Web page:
The source of the claim about 1845 was B. Hoffman, a retired Presbyterian pastor, who claimed to be a former Catholic seminarian who had witnessed Pope Gregory XVI celebrating the "Easter service" wearing a tiara contained the words Vicarius Filii Dei written in three rows. Critics have noted inconsistencies in his claims:

  • Though supposedly a former Catholic seminarian he used the wrong terminology to describe the Catholic Easter rite, using the Protestant term "Service" rather than the Catholic "Mass". (Using the correct terminology would have had the additional benefit for some Protestants of linking the tiara with the "blasphemous" words to a rite they also regarded as blasphemous. No explanation was given as to how a supposed ex-Catholic who supposedly once studied for the priesthood could fail to know the correct Catholic terminology for the ceremony he claimed to have witnessed.
  • If he was a Catholic seminarian in the 1840s, Hoffman would have fallen afoul of the rigid court and ecclesiastical rituals of St. Peter's Basilica and found himself placed far from the Pope behind rows of ordained priests, bishops, archbishops, cardinals, ambassadors, courtiers, papal nobility and royalty. From such a vantage point he would have been hard-pressed to see a papal tiara closely enough to have read writing on it.
  • Popes entered St. Peters "in state" carried aloft on the sede gestatoria. As a result the Pope would have been nearly ten feet in the air, with his tiara a further couple of feet higher. In the circumstances, to have been able to see, much less read, any words on a tiara, would have been extremely difficult, particularly for someone seated far away behind dignitaries.
  • Hoffman described the words as having been spelt out clearly in jewels. Given that the delicate papier-mâché tiara was no longer worn (it had only been created as a temporary crown in 1800 because no tiara was available in exile), of the other potential tiaras available only the 1820 tiara had sufficient space between the three crowns to place lettering big enough to be read. No evidence exists that that tiara ever contained jewels outside the three crowns. Gregory's own 1834 tiara (image 3) had no room between the lower two crowns for any large lettering, nor was there any room at the top between the top crown and the monde to place readable lettering.
  • Hoffman claimed that the word Dei was spelt in diamonds. Papal tiaras traditionally were made from silver (either solid silver or a tight mesh), laid on top of a felt inlay. No explanation was given as to how colourless diamonds could have been seen against a silver backdrop.
  • Hoffman maintained that the lettering was on the silver, not attached to the crowns. Neither method of making tiaras would have made this possible. Meshed tiaras consisted of such a tight mesh that it was not possible to thread diamonds into the mesh without risking serious damage either to the tiara or the diamonds. (see an example of the meshing on the 1877 Palatine tiara). It would not be possible to attach diamonds, freestanding, to solid silver other than by a form of glue that would damage both the silver and the diamonds. Yet Hoffman's description claims that the three layers of jewels were somehow freestanding and not part of any of the three crowns.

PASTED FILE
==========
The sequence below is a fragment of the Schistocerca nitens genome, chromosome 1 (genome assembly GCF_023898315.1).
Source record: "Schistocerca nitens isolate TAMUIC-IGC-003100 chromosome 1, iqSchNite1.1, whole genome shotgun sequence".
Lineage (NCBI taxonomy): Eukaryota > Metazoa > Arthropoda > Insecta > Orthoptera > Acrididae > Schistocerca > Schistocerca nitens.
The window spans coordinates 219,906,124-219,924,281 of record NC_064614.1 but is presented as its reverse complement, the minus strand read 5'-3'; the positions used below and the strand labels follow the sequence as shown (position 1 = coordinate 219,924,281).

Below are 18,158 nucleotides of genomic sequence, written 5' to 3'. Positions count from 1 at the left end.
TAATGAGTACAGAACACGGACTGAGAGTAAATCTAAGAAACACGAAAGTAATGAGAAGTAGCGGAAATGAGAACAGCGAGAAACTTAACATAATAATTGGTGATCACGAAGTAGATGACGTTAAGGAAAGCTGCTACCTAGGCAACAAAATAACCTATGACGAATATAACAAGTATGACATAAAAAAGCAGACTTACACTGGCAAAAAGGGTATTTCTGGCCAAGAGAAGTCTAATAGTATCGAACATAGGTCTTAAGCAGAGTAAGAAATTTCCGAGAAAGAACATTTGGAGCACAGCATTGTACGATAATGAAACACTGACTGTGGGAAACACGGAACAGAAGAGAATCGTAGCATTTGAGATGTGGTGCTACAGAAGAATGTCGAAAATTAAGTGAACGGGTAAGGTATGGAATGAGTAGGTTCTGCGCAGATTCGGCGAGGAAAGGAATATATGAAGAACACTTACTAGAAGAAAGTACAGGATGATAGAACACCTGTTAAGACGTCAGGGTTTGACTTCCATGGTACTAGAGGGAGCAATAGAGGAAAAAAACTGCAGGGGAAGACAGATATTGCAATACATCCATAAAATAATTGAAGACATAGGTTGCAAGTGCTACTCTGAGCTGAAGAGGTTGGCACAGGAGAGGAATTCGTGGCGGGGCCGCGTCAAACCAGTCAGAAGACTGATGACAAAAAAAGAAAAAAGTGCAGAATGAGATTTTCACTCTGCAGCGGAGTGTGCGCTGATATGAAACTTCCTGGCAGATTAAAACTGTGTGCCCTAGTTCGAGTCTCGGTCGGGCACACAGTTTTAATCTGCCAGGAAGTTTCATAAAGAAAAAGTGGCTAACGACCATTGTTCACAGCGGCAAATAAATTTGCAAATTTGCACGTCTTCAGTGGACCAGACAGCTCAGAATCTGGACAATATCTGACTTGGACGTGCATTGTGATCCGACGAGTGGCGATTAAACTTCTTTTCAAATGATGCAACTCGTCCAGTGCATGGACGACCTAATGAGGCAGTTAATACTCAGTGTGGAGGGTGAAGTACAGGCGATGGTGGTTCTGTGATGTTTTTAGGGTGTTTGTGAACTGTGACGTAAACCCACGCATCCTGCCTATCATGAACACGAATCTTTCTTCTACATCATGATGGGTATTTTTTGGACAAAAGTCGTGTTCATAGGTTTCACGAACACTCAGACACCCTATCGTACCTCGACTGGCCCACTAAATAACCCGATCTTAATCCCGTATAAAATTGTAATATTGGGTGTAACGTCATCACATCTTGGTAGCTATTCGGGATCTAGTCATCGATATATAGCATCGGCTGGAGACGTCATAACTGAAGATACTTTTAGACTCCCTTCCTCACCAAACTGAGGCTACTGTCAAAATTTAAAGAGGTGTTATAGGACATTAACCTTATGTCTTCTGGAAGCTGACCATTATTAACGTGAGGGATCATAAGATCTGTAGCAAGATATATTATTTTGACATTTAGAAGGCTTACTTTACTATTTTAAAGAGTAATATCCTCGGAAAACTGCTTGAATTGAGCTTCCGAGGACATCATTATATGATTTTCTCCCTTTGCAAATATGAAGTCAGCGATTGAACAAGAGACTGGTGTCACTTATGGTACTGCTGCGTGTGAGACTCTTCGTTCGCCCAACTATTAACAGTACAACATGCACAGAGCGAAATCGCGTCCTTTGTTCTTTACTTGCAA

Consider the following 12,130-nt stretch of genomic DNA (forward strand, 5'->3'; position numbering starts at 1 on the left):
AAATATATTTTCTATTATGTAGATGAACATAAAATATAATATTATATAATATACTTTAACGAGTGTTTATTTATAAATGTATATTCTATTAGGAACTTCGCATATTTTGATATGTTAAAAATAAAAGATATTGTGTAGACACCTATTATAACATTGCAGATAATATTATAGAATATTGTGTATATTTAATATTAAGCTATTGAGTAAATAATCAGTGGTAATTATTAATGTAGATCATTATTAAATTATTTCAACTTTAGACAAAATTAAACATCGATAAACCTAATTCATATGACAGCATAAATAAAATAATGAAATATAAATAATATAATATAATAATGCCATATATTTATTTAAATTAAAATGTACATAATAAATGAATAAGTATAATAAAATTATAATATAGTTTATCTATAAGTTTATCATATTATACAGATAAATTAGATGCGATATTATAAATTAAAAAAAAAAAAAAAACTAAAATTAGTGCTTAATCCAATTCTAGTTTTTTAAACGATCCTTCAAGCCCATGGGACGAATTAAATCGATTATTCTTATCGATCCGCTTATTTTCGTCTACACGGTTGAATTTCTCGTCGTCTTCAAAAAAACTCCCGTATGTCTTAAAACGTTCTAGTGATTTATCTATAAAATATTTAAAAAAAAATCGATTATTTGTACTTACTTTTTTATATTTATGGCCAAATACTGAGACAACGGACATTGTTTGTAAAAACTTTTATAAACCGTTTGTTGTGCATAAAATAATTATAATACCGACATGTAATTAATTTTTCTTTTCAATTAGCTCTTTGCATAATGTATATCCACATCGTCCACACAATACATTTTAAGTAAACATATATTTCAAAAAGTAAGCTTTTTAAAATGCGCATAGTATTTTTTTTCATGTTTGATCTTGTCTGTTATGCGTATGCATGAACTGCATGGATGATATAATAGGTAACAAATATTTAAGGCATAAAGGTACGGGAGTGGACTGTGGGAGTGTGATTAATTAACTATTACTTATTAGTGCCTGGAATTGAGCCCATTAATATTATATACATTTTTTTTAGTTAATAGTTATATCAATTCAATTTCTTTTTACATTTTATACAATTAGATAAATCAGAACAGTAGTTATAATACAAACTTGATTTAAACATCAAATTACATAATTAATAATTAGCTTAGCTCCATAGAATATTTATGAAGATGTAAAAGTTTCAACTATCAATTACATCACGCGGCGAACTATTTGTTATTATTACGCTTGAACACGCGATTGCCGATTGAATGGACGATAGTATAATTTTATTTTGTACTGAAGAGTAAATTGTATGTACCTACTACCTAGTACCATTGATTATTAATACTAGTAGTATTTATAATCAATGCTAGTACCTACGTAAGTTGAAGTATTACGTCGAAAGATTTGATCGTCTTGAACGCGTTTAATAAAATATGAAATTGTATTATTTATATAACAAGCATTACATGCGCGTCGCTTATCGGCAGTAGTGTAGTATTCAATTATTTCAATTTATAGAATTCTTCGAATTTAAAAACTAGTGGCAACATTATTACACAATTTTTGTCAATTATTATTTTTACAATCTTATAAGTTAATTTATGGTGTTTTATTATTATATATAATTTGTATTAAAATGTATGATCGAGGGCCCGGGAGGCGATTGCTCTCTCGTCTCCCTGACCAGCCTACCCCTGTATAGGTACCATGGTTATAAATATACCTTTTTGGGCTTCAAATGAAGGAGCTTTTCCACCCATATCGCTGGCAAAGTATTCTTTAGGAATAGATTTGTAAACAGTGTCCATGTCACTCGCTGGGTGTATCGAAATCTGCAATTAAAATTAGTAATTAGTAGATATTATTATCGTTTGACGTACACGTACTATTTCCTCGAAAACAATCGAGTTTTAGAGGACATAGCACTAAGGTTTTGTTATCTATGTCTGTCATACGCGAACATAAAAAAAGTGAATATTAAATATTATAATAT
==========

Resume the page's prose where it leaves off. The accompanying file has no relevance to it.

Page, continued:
No images from any sources of supposed Vicarius Filii Dei tiara

All of the tiaras in existence at the time of the creation of photography and hence in the timeframe for the mysterious 'photographic evidence' still exist and seem to have been accounted for, through receipts, repair records, valuations, etc. Given the bureaucracy associated with the use of state items such as crowns in all states and the value of each tiara (some have a modern value of millions of euros), each occasion where such items are worn are formally recorded in files (listing what crown was worn where and for how long, with its removal and return to the location where it was stored formally recorded), and their wearing witnessed by staff, diplomats, the media and the public if the ceremony if occurring in public in St. Peter's Basilica, St. Peter's Square, the Basilica of St. John Lateran or elsewhere. No records exist either in newspapers, media coverage, paintings, photographs, state records or in the Vatican suggesting the existence of any tiaras since 1800 other than those existing at present.

Though the evidence supposedly 'exists' in the form of a photograph, in nearly one hundred years no-one has been able to produce the photograph, or even give definitive evidence of its existence, such as stating where exactly it was published.

Technical limitations to photography in 1903 and 1914

Even if, contrary to all the known evidence a triple tiara with those words on it did exist and had been photographed (presumably placed on the coffin of the late Pope), in the absence of modern photographic technology or even telephoto lenses, with constant movement during the funeral ceremony and slow shutter speeds, the chances a camera being able from a distance (and given the restrictions imposed on photographers during a papal funeral, it would have to have been at a distance) to capture lettering on a tiara are remote in the extreme. (One of the websites 'claiming' such a photograph exists shows a photograph of a papal tiara placed on top of the glass-sided coffin of Pius X at his canonisation. Even in the 1950s when that picture was taken, the photographic technology was such that neither the Pope's remains nor the tiara could be clearly seen.)